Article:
Manoj Kumar Mahesh was around 12 years old when he first started playing football. He recalls not liking the sport in the beginning, because he didn’t quite enjoy great control with the ball. But the Bengaluru-based kid decided to overcome his lack of skill with the game, and began training rigorously.
(From left) Navnita Veeregowda, Arbaz Pasha, Manoj Kumar Mahesh and Harshitha Turaganoor Raju, who have qualified for the Street Football World Festival to be held in June in Lyon, France
Four years on, Manoj, who is the son of an auto-driver, has achieved a remarkable feat. The Class 10 student, along with three other 16-year-olds — Navnita Veeregowda, Harshitha Turaganoor Raju and Arbaz Pasha — from Bengaluru, has been selected to represent the country at the Street Football World Festival, which will be held between June 28 and July 7 in Lyon, France this year.
Spurring them on is Dream a Dream foundation, a charitable trust working towards empowering children and youth from vulnerable backgrounds. The trust is currently hoping to raise Rs 5 lakh to fund the four teenagers’ trip to France. The funds raised will help support their training, football gear, visa costs and air travel.
Pavithra Kadanooru Lakshminarayan, one of the delegation leaders for the Indian contingent, said that all the four players had registered with the football programme of Dream a Dream and have been training under professional instructors for the last three to four years. They were shortlisted from among 2,000 students from different schools in Bengaluru. “This is going to be an experience of a lifetime for the children, especially because they are so passionate about football. I hope this festival will help them realise their dreams,” she says.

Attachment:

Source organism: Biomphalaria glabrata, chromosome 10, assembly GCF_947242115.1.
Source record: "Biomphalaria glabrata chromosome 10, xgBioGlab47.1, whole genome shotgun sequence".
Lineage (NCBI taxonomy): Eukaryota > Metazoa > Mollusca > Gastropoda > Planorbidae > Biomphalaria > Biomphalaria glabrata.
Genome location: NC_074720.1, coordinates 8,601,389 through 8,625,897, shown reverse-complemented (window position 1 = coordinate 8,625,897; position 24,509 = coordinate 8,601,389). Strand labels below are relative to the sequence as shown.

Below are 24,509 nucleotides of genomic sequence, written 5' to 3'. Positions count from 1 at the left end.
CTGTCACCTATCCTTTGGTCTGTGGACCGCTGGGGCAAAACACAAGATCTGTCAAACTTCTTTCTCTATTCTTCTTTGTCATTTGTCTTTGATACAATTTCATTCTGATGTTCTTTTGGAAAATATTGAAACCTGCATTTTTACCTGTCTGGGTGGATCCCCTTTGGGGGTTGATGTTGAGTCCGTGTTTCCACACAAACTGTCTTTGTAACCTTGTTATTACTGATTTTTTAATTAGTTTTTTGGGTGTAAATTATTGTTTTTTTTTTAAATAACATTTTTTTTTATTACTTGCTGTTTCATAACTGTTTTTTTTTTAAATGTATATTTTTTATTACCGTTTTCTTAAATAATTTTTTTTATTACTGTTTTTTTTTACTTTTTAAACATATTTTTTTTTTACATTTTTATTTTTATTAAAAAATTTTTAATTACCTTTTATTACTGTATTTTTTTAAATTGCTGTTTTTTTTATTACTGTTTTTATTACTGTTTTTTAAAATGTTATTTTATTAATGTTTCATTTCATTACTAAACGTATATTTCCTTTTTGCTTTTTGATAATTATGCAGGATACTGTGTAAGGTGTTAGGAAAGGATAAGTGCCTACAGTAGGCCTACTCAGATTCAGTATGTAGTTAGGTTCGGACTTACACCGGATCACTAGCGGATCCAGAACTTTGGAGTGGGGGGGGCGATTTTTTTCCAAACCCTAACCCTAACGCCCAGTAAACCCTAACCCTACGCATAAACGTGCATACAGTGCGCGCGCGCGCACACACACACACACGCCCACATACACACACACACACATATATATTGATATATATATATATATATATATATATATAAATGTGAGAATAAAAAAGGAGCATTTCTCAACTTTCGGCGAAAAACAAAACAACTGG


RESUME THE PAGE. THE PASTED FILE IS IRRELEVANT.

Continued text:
Manoj first heard about the football festival through his instructor and had to go through a series of tests to qualify for the event. “I was thrilled to have cleared them. I think it is a big opportunity and I am so glad. We are representing India and that according to me is the biggest opportunity of my life,” he says.
Meanwhile, Class 10 student Harshitha — a huge fan of football star Cristiano Ronaldo — hopes her story will inspire girls like her to do better in the sport.
Her invalid father is currently without a job, while her mother works in a garments factory. “I have been lucky that my mother encouraged me to do what I want. But I know a lot of girls (in my class), who cannot play because their parents do not allow them. I want to show them that we can move ahead not just through studies, but through an interest in sports too,” says Harshithal.
The 10-day football festival forms the prelude to the 2016 UEFA European Championship, which begins on July 10, and will bring together 500 girls and boys from disadvantaged communities from all over the globe. Apart from a series of tournaments, the event will also include several workshops to help the participants develop new skill sets.
To help raise funds for the cause, you can log in to www.impactguru.com